Jack sat down in the big Morris chair almost beside Martha’s place at the table and said again in words torn and bleeding, “Is that all you can say, Martha?”
Martha kept on with her porridge, refusing Jack’s bait. At five years old her only experience with repartee had come from rope-skipping time, where she had learned a put-down from the six-year olds, “Oh, you just think you’re smart, don’t you? Ya, smarty!”
Jack kept the pressure on. “It’s only Jack,” he moaned, his voice creaking.
Grim-faced, Martha sat, silent.
“I know you’re going to be the smartest one in the family when you start to school, Martha,” Jack continued, “And II keep telling your Mother it’s all because of the things I’ve told you since you started to walk in our kitchen, because I said to your mother, ‘Martha’s going to be the smartest of all. And it’s all because of my help!’”
“Hah!” Martha snorted, and at that very moment the latch on the office door clacked for the second time that morning, and dropped. The door swung open with a whoosh of air, and shut.
The hospital smell of ether rushed in waves from the office to the kitchen.
“Well, Martha,” Jack continued from the Morris chair, “Here’s your father too. He knows how smart you are, and he knows too that it’s all because of the things Jack has been teaching you.”
Dad, smiling at this shady repartee, went to check up on the fire in the kitchen stove.
“Any news?” Mother asked slyly, but audibly, as the stove lid clanged back into its place.
“A boy,” came the answer, quietly.
“How is she?” asked Mother, furtively.
“Fine. Both fine.”
“She’ll be glad it’s all over.”
“Did she have long to wait?”
“Not too long.”
Martha’s quest for knowledge sprang forward. “How long do you have to wait for a baby?” she enquired.
Jack leaped from the Morris chair and bounded into the lists in the big kitchen, saying:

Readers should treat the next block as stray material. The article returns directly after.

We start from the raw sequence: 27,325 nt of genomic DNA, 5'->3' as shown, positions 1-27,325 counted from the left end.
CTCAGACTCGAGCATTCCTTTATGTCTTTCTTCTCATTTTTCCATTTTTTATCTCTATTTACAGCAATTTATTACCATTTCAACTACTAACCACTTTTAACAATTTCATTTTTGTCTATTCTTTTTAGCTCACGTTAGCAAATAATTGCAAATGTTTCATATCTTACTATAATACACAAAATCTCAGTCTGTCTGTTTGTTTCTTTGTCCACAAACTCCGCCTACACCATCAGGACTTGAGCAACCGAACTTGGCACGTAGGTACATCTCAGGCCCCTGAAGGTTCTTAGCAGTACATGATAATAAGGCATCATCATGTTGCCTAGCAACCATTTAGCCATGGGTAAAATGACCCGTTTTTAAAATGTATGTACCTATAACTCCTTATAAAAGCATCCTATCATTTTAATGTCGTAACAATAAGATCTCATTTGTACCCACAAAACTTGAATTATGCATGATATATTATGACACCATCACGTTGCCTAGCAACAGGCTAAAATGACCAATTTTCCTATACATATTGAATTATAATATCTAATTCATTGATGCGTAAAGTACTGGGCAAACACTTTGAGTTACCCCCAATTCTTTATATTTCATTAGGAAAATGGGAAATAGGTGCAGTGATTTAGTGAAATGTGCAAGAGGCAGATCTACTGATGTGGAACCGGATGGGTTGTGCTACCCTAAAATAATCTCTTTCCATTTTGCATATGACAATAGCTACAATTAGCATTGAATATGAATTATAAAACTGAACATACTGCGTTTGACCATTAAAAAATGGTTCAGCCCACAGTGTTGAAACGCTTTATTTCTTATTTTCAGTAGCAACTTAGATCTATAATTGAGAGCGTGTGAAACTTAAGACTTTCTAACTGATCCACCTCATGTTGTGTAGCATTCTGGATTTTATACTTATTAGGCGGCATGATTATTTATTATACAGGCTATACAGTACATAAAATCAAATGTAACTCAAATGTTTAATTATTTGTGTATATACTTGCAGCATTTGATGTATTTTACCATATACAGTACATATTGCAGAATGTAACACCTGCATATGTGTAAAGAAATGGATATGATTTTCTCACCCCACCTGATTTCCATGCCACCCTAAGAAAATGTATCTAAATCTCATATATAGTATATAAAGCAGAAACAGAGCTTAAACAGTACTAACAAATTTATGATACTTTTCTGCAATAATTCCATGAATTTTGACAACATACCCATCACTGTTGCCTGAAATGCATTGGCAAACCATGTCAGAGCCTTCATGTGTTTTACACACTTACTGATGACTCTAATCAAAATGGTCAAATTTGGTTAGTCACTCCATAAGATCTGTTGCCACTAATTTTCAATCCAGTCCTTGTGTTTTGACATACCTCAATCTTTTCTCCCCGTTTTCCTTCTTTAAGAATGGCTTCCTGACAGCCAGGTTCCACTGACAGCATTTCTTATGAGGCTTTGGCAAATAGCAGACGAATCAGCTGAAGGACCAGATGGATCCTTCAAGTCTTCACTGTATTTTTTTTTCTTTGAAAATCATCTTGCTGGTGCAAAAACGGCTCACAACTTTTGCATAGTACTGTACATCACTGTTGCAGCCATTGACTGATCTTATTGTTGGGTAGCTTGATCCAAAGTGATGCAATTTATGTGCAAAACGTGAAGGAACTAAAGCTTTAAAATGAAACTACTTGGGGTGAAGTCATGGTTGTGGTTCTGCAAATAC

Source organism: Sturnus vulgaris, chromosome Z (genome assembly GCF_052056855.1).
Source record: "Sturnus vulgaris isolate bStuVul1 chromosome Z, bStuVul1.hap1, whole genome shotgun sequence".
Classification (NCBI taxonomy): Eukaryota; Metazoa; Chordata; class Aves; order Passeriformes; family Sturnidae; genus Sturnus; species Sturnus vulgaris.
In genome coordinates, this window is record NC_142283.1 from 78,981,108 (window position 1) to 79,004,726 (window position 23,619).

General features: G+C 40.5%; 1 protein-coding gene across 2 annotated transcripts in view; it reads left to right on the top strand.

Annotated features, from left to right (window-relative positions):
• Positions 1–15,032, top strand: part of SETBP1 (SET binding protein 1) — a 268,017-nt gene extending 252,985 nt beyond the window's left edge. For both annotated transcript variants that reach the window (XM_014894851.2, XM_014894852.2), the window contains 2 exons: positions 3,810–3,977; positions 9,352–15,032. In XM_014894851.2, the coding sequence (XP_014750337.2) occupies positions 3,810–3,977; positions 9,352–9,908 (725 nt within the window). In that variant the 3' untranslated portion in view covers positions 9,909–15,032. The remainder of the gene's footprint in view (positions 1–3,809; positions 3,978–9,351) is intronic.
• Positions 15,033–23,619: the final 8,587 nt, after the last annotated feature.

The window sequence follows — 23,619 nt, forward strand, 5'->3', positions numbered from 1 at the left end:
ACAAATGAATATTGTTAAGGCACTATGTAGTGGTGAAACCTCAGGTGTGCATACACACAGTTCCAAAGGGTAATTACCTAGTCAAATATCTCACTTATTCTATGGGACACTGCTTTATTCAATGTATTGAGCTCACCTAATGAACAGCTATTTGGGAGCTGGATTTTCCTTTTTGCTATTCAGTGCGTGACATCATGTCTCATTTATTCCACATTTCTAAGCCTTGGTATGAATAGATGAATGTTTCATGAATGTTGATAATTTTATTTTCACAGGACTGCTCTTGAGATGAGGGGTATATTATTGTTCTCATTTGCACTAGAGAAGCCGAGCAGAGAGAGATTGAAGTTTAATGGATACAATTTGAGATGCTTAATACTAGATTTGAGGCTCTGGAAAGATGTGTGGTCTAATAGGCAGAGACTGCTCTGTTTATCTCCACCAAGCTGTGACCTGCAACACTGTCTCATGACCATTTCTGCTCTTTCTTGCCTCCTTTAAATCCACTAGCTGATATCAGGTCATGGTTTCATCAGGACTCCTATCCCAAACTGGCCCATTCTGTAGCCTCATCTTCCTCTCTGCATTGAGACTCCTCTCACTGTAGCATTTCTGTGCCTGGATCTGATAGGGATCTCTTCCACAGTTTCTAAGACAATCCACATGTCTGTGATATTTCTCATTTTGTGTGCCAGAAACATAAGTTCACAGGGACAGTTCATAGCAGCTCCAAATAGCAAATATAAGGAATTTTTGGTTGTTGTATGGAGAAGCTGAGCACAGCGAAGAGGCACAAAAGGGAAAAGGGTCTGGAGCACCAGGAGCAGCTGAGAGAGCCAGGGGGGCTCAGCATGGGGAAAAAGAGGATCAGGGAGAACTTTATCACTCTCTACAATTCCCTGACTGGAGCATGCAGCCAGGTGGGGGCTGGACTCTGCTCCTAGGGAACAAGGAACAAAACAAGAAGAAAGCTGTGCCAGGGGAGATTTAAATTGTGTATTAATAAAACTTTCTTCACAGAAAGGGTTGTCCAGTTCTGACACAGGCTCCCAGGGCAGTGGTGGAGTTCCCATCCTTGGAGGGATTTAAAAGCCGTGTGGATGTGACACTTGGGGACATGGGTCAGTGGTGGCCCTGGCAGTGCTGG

“Hah, you don’t have to ask the doctor a question like that. Sure Martha, even Jack knows the answer to that one.”
“You? Hah!” Martha turned away in scorn.
Jack drove on. “Yes siree, Martha, you don’t have to go to college for years and years to learn the answer to that question. You just ask Jack. Just see if he can’t tell you.”
“Hah, what would you know about it?” Martha said coldly.
“Well, Martha, you know how smart Jack is, and he can tell you the answer to that question of yours.”
“Oh, you’re so smart,” Martha conceded, “All right, smarty, how long do you have to wait?”
Jack leaned on the electric stove for support as he made the theorem ready. The announcement came, rapid-fire, the way I’d learned the square on the hypotenuse. It said this: “Thefirstonecancomeanytimebutafterthatyouhavetowaitatleastninemonths.”
A smile, only half-formed and crinkled, passed without comment between our parents, which I immediately interpreted as silent acknowledgement of Jack’s theorem’s being correct.
Correct to adults, and to us younger generation at the table, a puzzling jumble of words. I glanced around to see if anyone at the table had caught the drift of those puzzling words. Jack’s theorem. Not a sign. It was something to be unscrambled, another word puzzle, like that one from Bible History that had caused me immense trouble in Senior Second: “Who was the father of the Sons of Zebedee?” No, not Moses. No, not Methuselah. Who? Deliver us!
Jack turned in the doorway. “See, Martha,” he said, “I just told you so. You know I’m right and so does the doctor. That’s how smart Jack is. Martha, are you listening?” And Jack left to go to work.